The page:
Don’t be silent. You can say something to the victim. One question can ignite positive change: “Are you okay?” Or “How can I help?” Say something to an authority figure (i.e., teacher, principal, parent, law enforcement, supervisor) who may be able to help the victim.

2. Spread awareness.

Take the actions you can. Raising awareness of bullying and hate crimes can have preventative and reactive results — helping people recognize bullying and hate, equipping them with ideas about what to do and how to help, and building a culture that doesn’t consider meanness, cruelty, hate, or intimidation as options. Make sure to share any resources you know about, such as

3. Check out.

Follow-through is key to a successful support program. To determine if additional support is required, it is important to check in with the victim of bullying. Routinely visiting victims reminds them they are not alone, and encourages them to continue fighting for their healing. You should also check in with the community systems in place to combat bullying and hate crime to monitor intervention strategies and their outcomes. Routinely monitoring the systems in place to prevent harm fosters accountability which leads to greater systemic success. Your support is power.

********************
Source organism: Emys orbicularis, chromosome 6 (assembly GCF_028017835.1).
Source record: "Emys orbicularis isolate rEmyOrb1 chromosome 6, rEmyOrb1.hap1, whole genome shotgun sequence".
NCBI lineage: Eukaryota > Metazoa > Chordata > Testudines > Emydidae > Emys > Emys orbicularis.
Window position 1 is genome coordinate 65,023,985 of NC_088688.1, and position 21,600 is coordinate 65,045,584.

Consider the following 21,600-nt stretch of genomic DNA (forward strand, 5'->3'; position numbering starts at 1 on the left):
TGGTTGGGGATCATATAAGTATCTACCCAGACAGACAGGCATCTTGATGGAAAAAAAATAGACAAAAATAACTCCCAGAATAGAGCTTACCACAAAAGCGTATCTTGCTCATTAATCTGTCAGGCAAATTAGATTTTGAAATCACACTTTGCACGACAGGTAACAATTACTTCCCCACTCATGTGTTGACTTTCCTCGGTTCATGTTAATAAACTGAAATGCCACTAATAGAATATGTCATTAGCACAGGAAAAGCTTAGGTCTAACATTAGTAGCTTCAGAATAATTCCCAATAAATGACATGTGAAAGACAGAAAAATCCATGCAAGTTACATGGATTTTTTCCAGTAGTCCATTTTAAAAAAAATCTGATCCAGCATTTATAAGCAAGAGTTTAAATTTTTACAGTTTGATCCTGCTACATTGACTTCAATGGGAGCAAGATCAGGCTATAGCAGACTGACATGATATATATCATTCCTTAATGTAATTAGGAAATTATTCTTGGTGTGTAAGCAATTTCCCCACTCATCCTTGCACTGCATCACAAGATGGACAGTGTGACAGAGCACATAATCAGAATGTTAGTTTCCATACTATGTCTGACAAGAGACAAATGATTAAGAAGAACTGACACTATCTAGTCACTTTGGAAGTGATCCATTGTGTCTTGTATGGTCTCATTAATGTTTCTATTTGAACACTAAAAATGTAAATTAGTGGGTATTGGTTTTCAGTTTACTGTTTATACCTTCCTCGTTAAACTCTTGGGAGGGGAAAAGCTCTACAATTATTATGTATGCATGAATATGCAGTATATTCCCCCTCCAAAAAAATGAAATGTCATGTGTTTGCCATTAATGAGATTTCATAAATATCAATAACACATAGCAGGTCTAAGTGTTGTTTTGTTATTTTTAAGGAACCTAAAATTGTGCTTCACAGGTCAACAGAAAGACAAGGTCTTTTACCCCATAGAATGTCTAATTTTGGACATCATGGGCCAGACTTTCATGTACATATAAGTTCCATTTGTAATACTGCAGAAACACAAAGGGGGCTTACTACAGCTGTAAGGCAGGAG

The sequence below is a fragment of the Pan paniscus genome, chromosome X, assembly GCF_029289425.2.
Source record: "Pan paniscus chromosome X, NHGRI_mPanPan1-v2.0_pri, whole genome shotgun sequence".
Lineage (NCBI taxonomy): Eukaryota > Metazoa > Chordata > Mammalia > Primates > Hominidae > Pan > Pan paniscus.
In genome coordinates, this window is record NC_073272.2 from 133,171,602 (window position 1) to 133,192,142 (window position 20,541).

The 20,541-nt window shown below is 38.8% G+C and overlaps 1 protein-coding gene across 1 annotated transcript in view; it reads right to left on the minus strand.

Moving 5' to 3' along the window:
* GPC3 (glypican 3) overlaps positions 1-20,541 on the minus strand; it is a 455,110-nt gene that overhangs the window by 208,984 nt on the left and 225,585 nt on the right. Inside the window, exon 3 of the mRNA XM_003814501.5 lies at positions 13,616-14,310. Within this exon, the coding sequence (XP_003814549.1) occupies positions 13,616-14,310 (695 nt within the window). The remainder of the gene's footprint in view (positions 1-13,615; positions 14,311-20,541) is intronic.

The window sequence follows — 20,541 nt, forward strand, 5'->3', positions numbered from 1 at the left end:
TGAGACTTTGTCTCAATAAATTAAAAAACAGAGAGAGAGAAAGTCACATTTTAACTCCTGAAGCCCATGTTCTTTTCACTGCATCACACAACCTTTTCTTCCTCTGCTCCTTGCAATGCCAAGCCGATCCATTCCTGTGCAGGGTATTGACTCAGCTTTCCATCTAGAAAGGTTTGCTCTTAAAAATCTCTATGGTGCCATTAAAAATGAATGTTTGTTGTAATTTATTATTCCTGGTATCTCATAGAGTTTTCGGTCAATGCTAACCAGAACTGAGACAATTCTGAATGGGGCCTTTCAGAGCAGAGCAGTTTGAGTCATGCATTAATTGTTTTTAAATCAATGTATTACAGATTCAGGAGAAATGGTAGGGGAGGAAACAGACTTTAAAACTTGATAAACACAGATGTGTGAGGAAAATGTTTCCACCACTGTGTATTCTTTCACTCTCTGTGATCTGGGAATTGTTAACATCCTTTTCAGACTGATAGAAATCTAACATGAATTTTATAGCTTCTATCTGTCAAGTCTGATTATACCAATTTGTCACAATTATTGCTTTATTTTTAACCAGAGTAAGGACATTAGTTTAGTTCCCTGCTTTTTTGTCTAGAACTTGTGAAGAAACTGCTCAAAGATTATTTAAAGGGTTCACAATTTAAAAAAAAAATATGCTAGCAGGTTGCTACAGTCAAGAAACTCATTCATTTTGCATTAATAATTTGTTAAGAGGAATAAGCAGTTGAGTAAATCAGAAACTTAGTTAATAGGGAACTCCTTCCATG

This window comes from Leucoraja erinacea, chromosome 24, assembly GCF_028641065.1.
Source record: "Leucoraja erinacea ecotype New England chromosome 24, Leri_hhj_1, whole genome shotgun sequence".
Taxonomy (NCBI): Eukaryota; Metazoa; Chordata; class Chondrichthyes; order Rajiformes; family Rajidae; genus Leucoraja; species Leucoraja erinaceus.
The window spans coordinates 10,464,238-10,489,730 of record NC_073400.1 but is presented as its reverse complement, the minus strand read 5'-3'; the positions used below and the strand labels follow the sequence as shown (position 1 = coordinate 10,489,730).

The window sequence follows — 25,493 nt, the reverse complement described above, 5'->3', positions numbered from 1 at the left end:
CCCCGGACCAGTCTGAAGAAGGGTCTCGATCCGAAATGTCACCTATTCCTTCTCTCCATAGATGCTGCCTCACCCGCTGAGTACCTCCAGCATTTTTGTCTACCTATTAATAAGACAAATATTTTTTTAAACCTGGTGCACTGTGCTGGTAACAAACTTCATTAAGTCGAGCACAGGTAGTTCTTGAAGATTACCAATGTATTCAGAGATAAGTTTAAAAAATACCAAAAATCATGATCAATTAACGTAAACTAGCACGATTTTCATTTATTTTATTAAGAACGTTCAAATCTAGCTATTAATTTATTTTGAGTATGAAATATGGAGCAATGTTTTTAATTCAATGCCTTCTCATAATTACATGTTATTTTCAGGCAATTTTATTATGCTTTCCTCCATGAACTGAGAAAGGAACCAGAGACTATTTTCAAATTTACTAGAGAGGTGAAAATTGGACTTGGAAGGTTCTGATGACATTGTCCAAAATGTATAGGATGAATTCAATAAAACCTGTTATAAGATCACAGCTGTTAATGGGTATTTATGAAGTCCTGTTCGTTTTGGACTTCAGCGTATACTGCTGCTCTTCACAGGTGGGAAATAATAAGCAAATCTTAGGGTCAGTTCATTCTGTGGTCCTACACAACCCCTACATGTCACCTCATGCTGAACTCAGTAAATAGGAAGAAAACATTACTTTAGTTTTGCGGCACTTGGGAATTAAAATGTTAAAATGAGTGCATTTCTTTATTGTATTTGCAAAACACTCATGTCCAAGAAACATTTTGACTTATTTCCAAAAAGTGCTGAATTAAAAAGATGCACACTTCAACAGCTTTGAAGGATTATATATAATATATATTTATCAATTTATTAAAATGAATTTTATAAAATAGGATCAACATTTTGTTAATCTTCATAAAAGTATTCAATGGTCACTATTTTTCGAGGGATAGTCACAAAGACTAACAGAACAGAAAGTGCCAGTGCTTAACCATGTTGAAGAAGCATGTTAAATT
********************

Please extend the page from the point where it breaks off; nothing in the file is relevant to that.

Support is Important

Sometimes support can seem small and insignificant. However, support allows others intervene on your behalf. It also empowers you to confront the lies that bullying and hate tell about victims. A recent study indicated that students who perceived greater adult support, along with other contextual factors, predicted increased intervention behaviors against bullying (Konishi, Hymel, Wong, & Waterhouse, 2021). In other words, bullying intervention behaviors were predicted by support from others. Support, not perfection,  is a crucial anti-bullying and hate crime tool.

Bullying can cause serious emotional damage. A therapist can be an excellent addition to a bullying victim’s support team. Start looking for a therapist today for someone you care about or for yourself. 

Refer to

Gokmen, A. (2021). School bullying and youth externalizing and internalizing behaviors: Does school belonging and school achievement have any bearing on school bullying? International Journal of Mental Health and Addiction.

Ybarra, M., Espelage, D. L., & Mitchell, K. J. (2014). Differentiating between bullying youth and other victims of peer-aggression: What is the importance of differential power? Journal of Adolescent Health, 55 (2), 293–300.

Konishi, Chiaki, Hymel, Shelley, Wong, Tracy K.Y. , & Waterhouse, Terry (2021). Bullying and school climate. Psychology The Schools. https://doi.org/10.1002/pits.22512

Rappler.com Celebrities Call to #StopAsianHate in the Face of the Rising Wave of Violence Against Asian-Americans http://www.rappler.com-Celebrities-call-to-stop-asian-hate-following-violence-against-asian-americans (March 18, 2021).




© Copyright 2021 GoodTherapy.org. All rights reserved. Jocelyn Markowicz PhD, Psychologist in San Diego, CA, granted permission to publish